Amrit Hallan

Is the news of beef eater raped in Mewat fake or real?

Very subtly, a news about a beef eater being raped in U.P. is being spread around by some anti-Hindu, anti-BJP journalists. Until a few months ago I used to refrain from such terms, but the way these people post messages and try to spread hatred towards a particular community, it wouldn’t be inappropriate to use such terminologies.

Cow vigilantes (called gau-rakshaks) going on a rampage in various northern states and killing people just for transporting cows or on the suspicion of having consumed cow meat have already become international news. It’s as if violent groups are running around on the streets.

If the foreign press tries to create some mischief it can be understood because there might be some international vested interests involved, but Indian journalists? Why would they want to incite one community against another? Don’t they have at least some sense of responsibility towards their own country? Don’t they have even an iota of remorse if these sorts of hate messages they spread around cause enmity among communities?

This is an old news, about a woman being raped on the suspicion of eating beef. It isn’t even confirmed whether this actually happened or not. And besides, it didn’t even happen in Uttar Pradesh.

Recently, one of these tweets appeared from a former journalist Sagarika Ghose:

As you can see the date, out of the blues, she posted the update on 7 May, 2017. But if you visit the link above, you will see that the news was published on 12 September, 2016. This is not to say that the event becomes less heinous because it’s late.

Further, even the link shows an NDTV video, a channel that is known for creating fake news against the BJP on a routine basis.

Since these journalists are always giddy about sharing such negative links, another journalist from the NDTV stock tweeted this message about the same fake news of someone being raped by the cow vigilantes, in U.P.

The actual incident happened in Mewat.

Although I haven’t been able to locate the original U.P. Police response to the Pallavi Ghosh tweet, this Twitter thread seems to show that the State police categorically denied that such an incident took place:

This Twitter thread from Rupa Subramanya explains, with references from newspapers, how the bizarre logic that the culprits couldn’t be Muslims, was derived:

In this Indian Express news report you can read what genius logic was used to arrive at a conclusion that the rapists were not Muslims (as it becomes apparent in the statement of the victim) but Hindus:

One of the rape victims, in her statement to the police had also revealed that at the time of the attack, the accused were calling each other by “Muslim names”. “There was a Quran lying at a place in the house, which fell down on the floor during the attack. None of the accused realised that it was the holy book. Had they been Muslims, they would have immediately reacted. It was then that the complainant claims she pointed out that they cannot disrespect Quran like this. Upon this, one of the accused picked it up and placed it back. It was enough of a hint that they were not Muslims but had forged their identities”, another senior officer told The Indian Express.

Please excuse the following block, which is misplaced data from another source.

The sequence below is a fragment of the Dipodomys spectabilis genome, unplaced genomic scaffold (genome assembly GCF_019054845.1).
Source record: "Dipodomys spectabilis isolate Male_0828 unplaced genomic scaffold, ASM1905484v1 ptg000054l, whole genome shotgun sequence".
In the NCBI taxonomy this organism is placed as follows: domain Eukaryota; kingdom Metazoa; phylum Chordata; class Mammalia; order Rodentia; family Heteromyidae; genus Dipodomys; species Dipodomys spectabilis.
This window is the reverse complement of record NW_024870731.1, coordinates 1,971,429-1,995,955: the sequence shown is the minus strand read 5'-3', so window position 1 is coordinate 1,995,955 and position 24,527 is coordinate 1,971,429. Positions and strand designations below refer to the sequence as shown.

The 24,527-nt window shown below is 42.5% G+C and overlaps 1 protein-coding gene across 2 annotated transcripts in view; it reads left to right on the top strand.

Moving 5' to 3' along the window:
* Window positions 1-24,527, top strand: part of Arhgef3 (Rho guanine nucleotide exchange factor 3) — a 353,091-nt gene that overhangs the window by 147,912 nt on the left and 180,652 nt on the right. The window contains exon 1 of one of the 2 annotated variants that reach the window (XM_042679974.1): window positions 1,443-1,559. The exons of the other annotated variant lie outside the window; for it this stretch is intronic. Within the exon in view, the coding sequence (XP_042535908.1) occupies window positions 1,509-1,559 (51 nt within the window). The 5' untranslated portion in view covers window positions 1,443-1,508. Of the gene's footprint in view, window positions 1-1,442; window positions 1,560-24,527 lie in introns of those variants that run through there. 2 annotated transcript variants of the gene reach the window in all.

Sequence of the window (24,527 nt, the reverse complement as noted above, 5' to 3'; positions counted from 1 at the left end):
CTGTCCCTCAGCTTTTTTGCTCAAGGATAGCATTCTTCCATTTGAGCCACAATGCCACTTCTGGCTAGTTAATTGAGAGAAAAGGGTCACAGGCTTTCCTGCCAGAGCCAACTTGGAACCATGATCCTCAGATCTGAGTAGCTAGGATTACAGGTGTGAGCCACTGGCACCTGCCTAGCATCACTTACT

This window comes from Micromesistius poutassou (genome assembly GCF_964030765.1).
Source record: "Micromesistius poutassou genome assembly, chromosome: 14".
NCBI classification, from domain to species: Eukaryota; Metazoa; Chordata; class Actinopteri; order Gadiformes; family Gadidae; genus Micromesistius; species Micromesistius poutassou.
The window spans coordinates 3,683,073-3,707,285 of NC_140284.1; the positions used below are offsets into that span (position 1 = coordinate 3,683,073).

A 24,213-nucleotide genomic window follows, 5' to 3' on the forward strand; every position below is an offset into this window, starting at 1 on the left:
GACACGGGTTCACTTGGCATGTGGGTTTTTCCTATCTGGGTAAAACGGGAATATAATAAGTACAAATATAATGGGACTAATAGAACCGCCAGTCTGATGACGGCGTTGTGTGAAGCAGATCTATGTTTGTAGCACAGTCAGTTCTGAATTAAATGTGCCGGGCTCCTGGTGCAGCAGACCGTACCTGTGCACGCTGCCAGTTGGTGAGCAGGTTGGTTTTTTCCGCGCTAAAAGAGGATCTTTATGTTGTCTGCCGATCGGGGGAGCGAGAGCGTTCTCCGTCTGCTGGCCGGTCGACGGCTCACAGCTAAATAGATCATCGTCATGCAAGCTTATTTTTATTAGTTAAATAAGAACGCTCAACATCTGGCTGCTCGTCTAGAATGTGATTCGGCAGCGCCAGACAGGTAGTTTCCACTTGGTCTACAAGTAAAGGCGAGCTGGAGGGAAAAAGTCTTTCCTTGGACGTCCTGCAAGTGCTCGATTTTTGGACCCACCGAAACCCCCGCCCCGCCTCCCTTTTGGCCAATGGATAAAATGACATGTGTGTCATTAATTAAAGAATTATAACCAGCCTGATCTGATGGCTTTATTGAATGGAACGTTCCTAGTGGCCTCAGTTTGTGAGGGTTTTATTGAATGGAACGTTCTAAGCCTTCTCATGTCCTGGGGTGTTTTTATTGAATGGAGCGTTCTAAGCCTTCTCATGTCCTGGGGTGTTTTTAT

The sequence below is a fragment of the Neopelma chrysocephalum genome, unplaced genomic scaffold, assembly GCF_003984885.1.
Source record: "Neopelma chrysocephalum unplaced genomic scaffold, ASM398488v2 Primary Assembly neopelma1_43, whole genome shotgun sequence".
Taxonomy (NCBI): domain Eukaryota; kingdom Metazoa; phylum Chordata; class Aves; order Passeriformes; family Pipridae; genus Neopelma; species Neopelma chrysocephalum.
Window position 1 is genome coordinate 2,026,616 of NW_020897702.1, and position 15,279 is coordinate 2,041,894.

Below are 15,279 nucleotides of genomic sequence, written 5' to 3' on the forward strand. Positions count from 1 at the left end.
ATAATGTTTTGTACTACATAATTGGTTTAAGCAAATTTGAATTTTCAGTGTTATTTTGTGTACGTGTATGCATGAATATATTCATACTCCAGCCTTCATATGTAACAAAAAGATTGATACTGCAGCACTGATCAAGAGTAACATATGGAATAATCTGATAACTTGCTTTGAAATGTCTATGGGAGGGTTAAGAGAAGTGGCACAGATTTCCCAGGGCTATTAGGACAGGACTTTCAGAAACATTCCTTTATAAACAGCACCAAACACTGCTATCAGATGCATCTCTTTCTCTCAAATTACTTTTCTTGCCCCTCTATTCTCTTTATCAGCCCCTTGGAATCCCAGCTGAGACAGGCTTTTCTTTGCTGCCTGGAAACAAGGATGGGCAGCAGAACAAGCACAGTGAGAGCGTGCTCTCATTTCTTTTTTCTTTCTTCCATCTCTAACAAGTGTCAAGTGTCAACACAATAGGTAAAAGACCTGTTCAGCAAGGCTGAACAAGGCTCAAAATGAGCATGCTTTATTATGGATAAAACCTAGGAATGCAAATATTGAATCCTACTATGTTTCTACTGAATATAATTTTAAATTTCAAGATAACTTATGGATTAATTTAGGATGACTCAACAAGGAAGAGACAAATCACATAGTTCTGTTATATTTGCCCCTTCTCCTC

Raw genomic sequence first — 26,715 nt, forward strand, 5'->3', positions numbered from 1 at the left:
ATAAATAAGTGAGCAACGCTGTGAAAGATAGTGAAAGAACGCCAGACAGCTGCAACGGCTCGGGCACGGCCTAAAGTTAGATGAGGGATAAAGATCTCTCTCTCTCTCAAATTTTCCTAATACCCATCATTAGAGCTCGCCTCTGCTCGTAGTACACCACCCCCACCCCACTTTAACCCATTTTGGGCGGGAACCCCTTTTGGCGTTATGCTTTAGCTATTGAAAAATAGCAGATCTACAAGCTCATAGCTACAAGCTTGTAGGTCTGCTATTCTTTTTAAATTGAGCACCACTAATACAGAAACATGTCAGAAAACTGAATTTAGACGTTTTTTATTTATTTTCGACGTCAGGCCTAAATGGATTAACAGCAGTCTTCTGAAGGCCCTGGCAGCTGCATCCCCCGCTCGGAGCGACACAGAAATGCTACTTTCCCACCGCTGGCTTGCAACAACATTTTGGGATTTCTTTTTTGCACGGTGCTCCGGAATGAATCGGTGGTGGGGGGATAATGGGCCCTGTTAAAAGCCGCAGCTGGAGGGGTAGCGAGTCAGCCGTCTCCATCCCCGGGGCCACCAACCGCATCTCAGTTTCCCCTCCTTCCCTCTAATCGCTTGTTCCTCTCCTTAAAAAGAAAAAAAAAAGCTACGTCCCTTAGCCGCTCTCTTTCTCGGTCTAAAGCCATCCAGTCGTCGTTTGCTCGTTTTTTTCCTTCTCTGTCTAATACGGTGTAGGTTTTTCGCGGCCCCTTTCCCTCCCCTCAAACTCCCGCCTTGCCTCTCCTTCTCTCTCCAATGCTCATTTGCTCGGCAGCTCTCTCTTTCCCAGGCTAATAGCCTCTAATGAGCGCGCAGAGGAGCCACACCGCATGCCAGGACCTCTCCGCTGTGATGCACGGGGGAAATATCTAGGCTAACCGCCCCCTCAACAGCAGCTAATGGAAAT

So, according to the police, Muslims can rape a woman, but cannot insult the Quran, and if the Quran is insulted, then it must be some non-Muslims pretending to be Muslims. In hindsight, the logic might actually not even be that bizarre as it seems, but I don’t want to visit such a nasty terrain right now.

Conflicting reports are appearing if you do some research on “Mewat rape case”. In the above Indian express link, the victims reported that the culprits were calling each other by Muslim names. If they wanted to “punish” the victims for eating beef, why would they call each other by Muslim names? They would have gone to extra lengths to show that they were gau-rakshaks.

The angle that the women could have been attacked by a vigilante group emerged when the victims came in contact with activist Shabnam Hashmi (this reference has appeared in one of the Twitter threads mentioned above).

This link categorically quotes the police that the crime is not related to cow vigilantism. Another interesting fact is that the culprits seem to be close to the family or at least the families of the victims and the culprits seem to know each other.

The point is, maybe the attack WAS a case of vigilantism and the culprits must be brought to book and they must be severely punished and if possible, an example must be set. Strong political statements should also be made (which are frustratingly lacking). But the way these journalists are spreading such news can cause irreparable communal damage. Specifically using community names like this — Muslim has raped a Hindu woman or a Hindu has raped a Muslim woman — can only cause communal tension and solves no real purpose because a crime is a crime, no matter the members of which community commit it.

I don’t care much about being politically correct. Things are just right or wrong and yes, sometimes there are grey areas in this is why we write, don’t we?